Anemia and Outcome in Outpatients with Peripheral Artery Disease

Paulina Perez, Carlos Esteban, Pedro Enrique Jiménez Caballero, Juan Francisco Sánchez Muñoz-Torrero, María Teresa Pascual Soria, Eduardo Aguilar, Lorenzo Ramón Álvarez Rodríguez, Joan Carles Sahuquillo, Ana María García Díaz, Manuel Monreal

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7 Citations (Scopus)


© SAGE Publications. The influence of anemia on outcome in stable outpatients with peripheral artery disease (PAD) has not been consistently investigated. We used data from the Factores de Riesgo y ENfermedad Arterial (FRENA) Registry to compare ischemic events and mortality rates in stable outpatients with symptomatic PAD and anemia. Of 1663 patients with PAD, 208 (12.5%) had anemia. Over 18 months, patients with anemia had a higher rate of myocardial infarction (MI; rate ratio [RR]: 2.10; 95% confidence interval [CI]: 1.04-3.99), limb amputation (RR: 2.98; 95%CI: 1.70-5.05), and higher mortality (RR: 3.58; 95%CI: 2.39-5.28) than those without anemia. The rates of ischemic stroke (RR: 0.75; 95%CI: 0.23-1.93) and major bleeding (RR: 0.93; 95%CI: 0.15-3.51) were similar. On multivariable analysis, anemia was associated with an increased risk to die (hazard ratio [HR]: 2.32; 95%CI: 1.53-3.50) but not to develop MI (HR: 1.49; 95%CI: 0.73-3.05) or to have limb amputation (HR: 1.49; 95%CI: 0.86-2.59). In stable outpatients with PAD, anemia was associated with increased mortality but not with an increased rate of subsequent ischemic events or major bleeding.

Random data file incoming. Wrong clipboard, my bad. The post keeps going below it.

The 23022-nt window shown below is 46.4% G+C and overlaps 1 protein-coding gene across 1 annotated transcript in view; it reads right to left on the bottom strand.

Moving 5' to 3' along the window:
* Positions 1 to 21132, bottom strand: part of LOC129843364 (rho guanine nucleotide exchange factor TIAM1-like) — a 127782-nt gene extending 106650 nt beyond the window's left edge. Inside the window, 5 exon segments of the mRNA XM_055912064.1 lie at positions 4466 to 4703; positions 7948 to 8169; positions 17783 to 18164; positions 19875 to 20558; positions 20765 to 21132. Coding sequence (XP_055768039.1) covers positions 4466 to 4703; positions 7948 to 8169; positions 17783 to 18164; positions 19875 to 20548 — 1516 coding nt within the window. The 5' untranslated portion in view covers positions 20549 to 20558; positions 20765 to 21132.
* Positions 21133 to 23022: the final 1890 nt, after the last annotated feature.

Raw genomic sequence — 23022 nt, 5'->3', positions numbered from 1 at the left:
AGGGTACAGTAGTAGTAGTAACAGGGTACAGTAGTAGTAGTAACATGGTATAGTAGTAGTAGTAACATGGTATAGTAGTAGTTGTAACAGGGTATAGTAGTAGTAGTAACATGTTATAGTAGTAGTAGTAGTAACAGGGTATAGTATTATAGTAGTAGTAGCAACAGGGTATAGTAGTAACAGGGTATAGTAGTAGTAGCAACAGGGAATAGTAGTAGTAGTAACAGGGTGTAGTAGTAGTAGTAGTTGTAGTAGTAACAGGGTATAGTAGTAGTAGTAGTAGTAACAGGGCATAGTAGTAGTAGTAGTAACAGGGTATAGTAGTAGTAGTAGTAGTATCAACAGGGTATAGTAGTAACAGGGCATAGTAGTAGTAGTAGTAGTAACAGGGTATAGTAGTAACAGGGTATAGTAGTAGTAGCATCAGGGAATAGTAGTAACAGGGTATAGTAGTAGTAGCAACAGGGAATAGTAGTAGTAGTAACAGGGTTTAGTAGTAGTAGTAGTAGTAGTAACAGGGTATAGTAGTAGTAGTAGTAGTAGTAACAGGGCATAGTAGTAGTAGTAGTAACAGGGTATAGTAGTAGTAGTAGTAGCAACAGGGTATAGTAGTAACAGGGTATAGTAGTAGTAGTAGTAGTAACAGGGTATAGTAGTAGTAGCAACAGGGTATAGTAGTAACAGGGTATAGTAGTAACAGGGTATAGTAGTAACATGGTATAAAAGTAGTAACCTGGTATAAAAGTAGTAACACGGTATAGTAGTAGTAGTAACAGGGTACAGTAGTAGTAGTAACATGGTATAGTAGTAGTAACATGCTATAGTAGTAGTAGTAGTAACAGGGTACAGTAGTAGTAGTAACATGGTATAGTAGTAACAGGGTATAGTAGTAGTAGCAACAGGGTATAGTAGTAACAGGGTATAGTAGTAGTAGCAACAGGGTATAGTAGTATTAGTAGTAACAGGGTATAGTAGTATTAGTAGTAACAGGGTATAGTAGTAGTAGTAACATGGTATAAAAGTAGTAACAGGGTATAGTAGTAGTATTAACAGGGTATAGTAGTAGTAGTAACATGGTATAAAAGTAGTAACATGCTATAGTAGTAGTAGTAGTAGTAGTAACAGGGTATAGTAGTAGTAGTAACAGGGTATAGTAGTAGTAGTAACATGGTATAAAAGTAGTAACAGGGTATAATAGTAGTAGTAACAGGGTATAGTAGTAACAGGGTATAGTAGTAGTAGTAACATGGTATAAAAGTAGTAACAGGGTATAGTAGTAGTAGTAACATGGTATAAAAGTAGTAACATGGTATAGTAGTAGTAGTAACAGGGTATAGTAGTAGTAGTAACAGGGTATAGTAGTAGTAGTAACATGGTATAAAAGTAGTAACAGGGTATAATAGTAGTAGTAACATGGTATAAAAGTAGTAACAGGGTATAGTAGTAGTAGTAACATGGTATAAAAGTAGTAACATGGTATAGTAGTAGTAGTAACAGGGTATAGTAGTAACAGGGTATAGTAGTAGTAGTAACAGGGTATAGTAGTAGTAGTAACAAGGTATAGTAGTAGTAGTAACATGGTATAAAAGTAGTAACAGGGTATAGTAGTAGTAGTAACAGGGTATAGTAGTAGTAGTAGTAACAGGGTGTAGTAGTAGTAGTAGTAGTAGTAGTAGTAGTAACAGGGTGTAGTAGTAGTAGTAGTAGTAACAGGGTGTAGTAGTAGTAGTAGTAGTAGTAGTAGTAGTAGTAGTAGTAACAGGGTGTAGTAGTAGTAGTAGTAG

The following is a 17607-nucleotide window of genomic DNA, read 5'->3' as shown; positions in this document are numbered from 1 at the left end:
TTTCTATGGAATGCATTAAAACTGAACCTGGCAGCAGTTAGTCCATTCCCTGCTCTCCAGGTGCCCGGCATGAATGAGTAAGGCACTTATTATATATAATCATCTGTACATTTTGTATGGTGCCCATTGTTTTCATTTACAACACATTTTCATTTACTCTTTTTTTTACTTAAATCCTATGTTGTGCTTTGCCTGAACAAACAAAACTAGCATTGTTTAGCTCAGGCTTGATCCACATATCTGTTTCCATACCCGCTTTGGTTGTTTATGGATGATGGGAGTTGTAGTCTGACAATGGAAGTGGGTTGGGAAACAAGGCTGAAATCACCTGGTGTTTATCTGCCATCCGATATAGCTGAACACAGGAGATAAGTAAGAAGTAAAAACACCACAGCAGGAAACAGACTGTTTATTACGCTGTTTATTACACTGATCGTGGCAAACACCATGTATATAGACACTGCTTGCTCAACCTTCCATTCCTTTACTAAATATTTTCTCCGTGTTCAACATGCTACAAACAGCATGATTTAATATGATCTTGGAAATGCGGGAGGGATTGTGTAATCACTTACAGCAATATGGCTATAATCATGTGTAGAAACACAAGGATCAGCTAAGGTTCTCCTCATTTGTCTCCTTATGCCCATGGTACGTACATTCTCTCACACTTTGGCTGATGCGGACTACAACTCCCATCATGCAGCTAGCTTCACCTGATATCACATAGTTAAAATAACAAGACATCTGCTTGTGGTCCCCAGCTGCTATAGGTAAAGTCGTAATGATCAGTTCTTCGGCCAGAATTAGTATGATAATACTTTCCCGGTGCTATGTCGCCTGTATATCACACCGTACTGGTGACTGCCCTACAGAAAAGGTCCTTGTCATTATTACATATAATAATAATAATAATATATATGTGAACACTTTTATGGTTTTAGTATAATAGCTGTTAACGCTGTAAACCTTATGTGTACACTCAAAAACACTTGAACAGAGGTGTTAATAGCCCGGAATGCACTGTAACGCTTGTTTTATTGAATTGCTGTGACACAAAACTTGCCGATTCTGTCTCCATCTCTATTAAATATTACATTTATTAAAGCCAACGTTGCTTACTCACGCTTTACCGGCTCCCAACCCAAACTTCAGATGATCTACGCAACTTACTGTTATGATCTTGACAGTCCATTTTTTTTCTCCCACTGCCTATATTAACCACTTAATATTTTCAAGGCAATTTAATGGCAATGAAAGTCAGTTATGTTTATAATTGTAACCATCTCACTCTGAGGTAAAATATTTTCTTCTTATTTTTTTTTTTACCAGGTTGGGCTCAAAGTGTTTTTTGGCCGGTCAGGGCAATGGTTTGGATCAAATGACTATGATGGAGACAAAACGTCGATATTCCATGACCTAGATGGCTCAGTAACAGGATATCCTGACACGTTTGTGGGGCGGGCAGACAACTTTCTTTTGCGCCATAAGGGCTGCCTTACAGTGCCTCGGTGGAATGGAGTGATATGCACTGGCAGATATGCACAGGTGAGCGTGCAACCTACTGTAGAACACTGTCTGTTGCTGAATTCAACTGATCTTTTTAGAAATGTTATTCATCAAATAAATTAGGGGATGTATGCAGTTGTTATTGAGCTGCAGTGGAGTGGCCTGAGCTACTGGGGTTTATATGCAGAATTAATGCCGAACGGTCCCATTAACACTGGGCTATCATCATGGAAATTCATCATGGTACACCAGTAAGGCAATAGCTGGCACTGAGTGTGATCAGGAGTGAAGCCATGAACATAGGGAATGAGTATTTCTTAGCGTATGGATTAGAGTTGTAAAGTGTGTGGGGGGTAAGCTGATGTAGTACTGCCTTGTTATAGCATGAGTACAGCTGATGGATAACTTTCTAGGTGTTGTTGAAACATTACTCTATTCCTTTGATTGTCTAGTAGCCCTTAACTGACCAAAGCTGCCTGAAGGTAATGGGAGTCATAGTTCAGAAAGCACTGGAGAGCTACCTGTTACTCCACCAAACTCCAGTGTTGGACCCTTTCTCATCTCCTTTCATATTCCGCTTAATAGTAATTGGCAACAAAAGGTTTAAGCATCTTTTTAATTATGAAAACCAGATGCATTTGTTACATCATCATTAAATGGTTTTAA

Original languageEnglish
Pages (from-to)484-489
Issue number5
Publication statusPublished - 1 Jan 2016


  • anemia
  • mortality
  • myocardial infarction
  • outcome
  • peripheral artery disease


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